•  The Special Court for Sierra Leone

The sources of International Criminal Law:

  •  Treaty law
  •  Customary international law
  •  General principles of International Law

International criminal offences:

  •  Genocide
  •  Crimes against humanity
  •  War crimes
  •  Aggression

Individual and command responsibility

International criminal procedure:

  •  Evidential requirements
  •  Witness testimony
  •  Victim representation
  •  Fair trial concerns
  •  Appeal process

Aims and justifications of International Criminal Law

Theories of International Criminal Law

Current problems in International Criminal Law

Learning and teaching strategy and rationale

This unit is designed to develop technical knowledge, a deeper critical understanding of International Criminal Law, and research skills. By using active learning activities, such as case analysis, preparation of investigative and legal briefs and moots, students will learn how to identify international criminal offences in real life situations and to navigate the procedural and institutional complexities involved in trying international offences or ACU Online 10 week asynchronous delivery mode. In particular, seminar activities and the integrated assessment (detailed below) focus on higher order questions about International Criminal Law through the critical analysis of legal documents and academic research. These learning activities scaffold the development of technical knowledge, understanding and critical thinking and research skills.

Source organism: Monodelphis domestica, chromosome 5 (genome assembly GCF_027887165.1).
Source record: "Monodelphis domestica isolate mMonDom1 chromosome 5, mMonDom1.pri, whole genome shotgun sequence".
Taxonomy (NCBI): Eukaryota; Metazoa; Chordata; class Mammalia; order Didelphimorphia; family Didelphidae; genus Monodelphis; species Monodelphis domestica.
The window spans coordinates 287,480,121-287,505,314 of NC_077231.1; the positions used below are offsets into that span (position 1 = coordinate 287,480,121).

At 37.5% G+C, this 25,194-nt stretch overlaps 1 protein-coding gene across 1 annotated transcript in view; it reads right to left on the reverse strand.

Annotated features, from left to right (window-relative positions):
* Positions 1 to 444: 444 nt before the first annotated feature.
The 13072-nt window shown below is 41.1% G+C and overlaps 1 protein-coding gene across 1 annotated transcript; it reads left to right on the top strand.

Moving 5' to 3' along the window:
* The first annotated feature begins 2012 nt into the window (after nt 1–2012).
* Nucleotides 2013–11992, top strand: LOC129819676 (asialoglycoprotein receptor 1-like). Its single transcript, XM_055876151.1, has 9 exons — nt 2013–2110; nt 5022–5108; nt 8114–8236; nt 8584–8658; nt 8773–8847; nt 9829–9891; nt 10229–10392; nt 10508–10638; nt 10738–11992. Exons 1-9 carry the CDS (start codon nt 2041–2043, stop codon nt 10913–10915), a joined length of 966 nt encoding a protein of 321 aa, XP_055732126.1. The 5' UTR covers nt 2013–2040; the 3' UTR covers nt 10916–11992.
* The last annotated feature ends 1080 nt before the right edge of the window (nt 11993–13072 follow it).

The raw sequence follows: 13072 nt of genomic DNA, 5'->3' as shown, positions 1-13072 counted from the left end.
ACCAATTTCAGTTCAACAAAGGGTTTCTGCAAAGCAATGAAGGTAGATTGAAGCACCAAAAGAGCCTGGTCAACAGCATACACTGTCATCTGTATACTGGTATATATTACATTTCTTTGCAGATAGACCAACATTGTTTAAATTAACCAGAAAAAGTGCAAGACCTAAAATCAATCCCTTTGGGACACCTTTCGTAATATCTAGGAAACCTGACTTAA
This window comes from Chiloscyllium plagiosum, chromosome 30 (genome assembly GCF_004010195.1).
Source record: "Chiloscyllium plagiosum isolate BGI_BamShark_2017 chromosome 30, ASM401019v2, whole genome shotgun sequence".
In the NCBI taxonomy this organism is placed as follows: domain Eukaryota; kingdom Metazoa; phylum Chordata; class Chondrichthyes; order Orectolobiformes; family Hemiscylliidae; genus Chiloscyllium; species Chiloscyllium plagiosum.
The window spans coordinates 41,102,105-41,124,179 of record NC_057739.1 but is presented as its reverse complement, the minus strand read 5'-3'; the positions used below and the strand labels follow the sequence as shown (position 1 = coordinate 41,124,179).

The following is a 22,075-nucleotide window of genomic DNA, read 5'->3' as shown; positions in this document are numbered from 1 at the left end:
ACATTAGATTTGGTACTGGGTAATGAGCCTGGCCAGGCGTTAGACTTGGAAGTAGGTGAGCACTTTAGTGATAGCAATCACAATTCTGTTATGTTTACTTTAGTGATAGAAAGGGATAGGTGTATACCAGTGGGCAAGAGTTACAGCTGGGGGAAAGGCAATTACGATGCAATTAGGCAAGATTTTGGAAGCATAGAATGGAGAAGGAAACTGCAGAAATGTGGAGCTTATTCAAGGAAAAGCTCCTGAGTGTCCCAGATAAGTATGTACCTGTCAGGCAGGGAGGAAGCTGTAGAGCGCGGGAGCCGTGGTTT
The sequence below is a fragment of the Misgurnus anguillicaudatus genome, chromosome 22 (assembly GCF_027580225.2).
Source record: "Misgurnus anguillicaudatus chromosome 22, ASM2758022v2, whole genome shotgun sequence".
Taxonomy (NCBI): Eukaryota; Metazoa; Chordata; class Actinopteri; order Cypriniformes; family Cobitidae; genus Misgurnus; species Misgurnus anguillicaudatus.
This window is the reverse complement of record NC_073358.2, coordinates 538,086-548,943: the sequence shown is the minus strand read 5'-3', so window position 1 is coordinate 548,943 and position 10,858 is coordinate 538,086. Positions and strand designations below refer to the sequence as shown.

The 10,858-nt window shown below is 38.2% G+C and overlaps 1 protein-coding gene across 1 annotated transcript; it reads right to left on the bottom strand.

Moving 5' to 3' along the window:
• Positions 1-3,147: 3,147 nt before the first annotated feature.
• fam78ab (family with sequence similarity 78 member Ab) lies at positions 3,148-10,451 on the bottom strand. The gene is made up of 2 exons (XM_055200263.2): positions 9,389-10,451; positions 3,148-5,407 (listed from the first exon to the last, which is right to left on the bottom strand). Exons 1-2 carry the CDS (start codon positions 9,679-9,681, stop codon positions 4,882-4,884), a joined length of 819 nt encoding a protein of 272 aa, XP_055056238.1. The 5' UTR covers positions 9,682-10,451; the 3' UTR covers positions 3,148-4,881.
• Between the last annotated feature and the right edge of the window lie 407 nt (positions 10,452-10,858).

ACU Online

This unit uses an active learning approach to support students in the exploration of knowledge essential to the discipline. Students are provided with choice and variety in how they learn. Students are encouraged to contribute to asynchronous weekly discussions. Active learning opportunities provide students with opportunities to practice and apply their learning in situations similar to their future professions. Activities encourage students to bring their own examples to demonstrate understanding, application and engage constructively with their peers. Students receive regular and timely feedback on their learning, which includes information on their progress.

Assessment strategy and rationale

The assessment tasks have been explicitly created to address the identified Learning Outcomes for this unit (assessment of learning) and designed to allow students to learn about and apply the skills required by professionals working in the fields of criminology and law (assessment for learning).

There are three assessment tasks, integrated with the learning and teaching strategy above to scaffold learning achievement. 

The first assessment comprises a basic content knowledge quiz to ensure students have acquired the requisite basic awareness of international criminal offences and procedure.